To dry leaves, lay down a sheet of newsprint, followed by paper towels. Arrange leaves on paper towels, then place a second layer of paper towels and a sheet of newsprint on top. Set stack in a phone book, and place in a dry, ventilated spot for several days. To make place cards, use a gel-ink pen -- ours had white ink, but metallic shades will also work well -- to add guests' names.
More Bright Ideas
Who says Christmas trees have to be fir? Inspired by the bonsai collection at the Arnold Arboretum in his native Boston, Martha Stewart Living's Kevin Sharkey created this enchanting roost using an artificial bonsai.
Spray-painted gold and accented with glitter, it rises out of a traditional pot topped with moss and snow. Japanese-lantern ornaments provide a pleasing change of scale, but the crowning glories of this tree are the birds -- coated in glitter and grouped in flocks of like colors.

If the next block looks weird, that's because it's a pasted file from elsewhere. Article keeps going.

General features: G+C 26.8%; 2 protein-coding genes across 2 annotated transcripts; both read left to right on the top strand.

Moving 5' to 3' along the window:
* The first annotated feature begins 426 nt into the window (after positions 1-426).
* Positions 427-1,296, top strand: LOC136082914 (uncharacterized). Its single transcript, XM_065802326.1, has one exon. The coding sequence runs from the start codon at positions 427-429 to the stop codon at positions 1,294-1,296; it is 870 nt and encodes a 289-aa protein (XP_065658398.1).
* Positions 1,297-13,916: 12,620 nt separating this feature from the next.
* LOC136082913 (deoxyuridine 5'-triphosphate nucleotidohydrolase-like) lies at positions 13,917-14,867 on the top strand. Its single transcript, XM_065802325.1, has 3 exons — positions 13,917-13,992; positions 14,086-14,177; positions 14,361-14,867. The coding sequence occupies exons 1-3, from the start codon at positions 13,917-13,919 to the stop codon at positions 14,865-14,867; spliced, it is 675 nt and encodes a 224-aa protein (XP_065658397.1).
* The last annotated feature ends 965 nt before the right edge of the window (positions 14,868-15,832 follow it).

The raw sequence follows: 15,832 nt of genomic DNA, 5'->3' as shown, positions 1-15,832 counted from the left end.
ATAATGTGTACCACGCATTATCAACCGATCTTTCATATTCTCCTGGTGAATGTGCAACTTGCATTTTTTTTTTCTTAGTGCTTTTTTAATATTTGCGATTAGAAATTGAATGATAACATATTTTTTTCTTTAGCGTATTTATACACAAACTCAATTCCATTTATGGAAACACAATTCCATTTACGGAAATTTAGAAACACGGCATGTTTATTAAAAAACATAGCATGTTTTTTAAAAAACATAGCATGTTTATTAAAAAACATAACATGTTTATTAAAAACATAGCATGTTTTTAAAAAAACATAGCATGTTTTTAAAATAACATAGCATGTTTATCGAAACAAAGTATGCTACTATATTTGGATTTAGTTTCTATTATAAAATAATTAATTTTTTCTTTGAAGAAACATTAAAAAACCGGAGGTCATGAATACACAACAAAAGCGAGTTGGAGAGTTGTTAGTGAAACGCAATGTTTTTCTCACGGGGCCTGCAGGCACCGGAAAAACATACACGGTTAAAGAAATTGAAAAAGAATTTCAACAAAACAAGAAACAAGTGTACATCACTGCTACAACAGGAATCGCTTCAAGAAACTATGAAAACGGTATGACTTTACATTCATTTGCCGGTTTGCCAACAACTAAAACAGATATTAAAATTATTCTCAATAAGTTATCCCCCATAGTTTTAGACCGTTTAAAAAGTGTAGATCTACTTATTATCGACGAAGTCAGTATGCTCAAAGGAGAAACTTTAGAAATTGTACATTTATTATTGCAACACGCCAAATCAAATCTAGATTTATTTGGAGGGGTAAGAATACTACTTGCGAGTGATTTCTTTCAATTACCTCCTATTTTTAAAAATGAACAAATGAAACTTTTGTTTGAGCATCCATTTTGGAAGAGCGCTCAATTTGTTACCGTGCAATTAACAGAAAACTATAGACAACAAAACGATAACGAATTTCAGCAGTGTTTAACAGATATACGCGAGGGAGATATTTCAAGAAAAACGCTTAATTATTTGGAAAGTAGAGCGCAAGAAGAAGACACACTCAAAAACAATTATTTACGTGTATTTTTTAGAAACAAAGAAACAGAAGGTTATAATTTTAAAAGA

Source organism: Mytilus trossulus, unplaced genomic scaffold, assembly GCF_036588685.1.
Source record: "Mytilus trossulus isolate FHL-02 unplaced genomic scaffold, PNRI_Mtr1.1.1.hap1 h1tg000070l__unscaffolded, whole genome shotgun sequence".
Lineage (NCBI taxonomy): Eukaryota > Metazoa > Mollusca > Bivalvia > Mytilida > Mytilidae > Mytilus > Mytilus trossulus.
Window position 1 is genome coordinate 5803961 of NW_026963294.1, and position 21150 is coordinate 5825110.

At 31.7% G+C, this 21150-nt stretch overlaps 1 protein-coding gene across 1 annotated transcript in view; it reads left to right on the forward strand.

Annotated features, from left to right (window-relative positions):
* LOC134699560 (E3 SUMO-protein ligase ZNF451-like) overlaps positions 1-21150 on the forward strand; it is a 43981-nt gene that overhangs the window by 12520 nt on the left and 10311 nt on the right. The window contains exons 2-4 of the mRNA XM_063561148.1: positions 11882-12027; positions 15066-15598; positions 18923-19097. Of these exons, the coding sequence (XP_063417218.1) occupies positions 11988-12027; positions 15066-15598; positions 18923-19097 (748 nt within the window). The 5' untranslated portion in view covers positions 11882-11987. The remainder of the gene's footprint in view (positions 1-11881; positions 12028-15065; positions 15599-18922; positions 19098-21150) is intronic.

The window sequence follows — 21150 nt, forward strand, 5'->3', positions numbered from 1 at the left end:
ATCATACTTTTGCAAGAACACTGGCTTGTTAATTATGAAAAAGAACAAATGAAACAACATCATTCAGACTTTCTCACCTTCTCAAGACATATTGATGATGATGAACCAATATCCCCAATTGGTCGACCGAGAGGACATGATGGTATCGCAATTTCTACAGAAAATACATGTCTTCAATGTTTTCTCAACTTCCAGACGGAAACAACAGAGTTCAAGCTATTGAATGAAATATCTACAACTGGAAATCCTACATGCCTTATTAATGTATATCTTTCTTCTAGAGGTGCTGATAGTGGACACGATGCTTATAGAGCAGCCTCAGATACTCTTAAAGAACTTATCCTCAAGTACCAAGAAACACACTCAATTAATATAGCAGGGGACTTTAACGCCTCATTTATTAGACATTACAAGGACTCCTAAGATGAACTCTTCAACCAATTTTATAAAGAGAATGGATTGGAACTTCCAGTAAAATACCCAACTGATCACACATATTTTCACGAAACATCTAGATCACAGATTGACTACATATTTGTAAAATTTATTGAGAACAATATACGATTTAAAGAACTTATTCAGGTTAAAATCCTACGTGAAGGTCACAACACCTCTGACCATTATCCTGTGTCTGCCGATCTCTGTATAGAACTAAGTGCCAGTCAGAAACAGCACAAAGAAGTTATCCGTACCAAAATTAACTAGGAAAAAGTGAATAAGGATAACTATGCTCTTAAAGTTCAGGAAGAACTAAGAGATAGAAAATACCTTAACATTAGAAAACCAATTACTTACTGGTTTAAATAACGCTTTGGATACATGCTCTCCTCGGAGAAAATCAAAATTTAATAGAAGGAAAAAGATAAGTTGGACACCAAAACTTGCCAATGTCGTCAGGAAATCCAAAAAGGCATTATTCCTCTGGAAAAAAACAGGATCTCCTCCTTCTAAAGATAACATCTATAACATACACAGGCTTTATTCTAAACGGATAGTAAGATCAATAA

SourceMartha Stewart Living, December 2009
During a taping of "The Martha Stewart Show," makeup artist Charlie Green shows how to create a sinister skeleton look for Halloween, to be revealed at the end of the episode. Take a look.
Learn more about this episode, and get Charlie's Halloween makeup tips.
SourceThe Martha Stewart Show, October 2010
Here's an attractive way to package unusually shaped gifts, such as glassware or bottles: Put them in mailing tubes dressed up as Yule logs.
SourceMartha Stewart Living, December 2007
Sometimes it's what you don't see that really counts. Suspend your holiday wreath from the top of the door frame and avoid making unsightly holes. Cut a 3-inch-wide satin or grosgrain ribbon long enough, when doubled, to hang wreath at the desired height. Loop ribbon around back of wreath form. Join ends, and fold them over 1/2 inch. Secure to top of door with thumbtacks.
This technique is great for mirrors, too: Hang a wreath in front of the glass, and tack the hanger behind the frame.
SourceMartha Stewart Living, December 2010
The vase underneath this bunch of roses, dusty miller foliage, and nerine lilies is wrapped to look like a box of chocolate.
SourceMartha Stewart Living, February 2011
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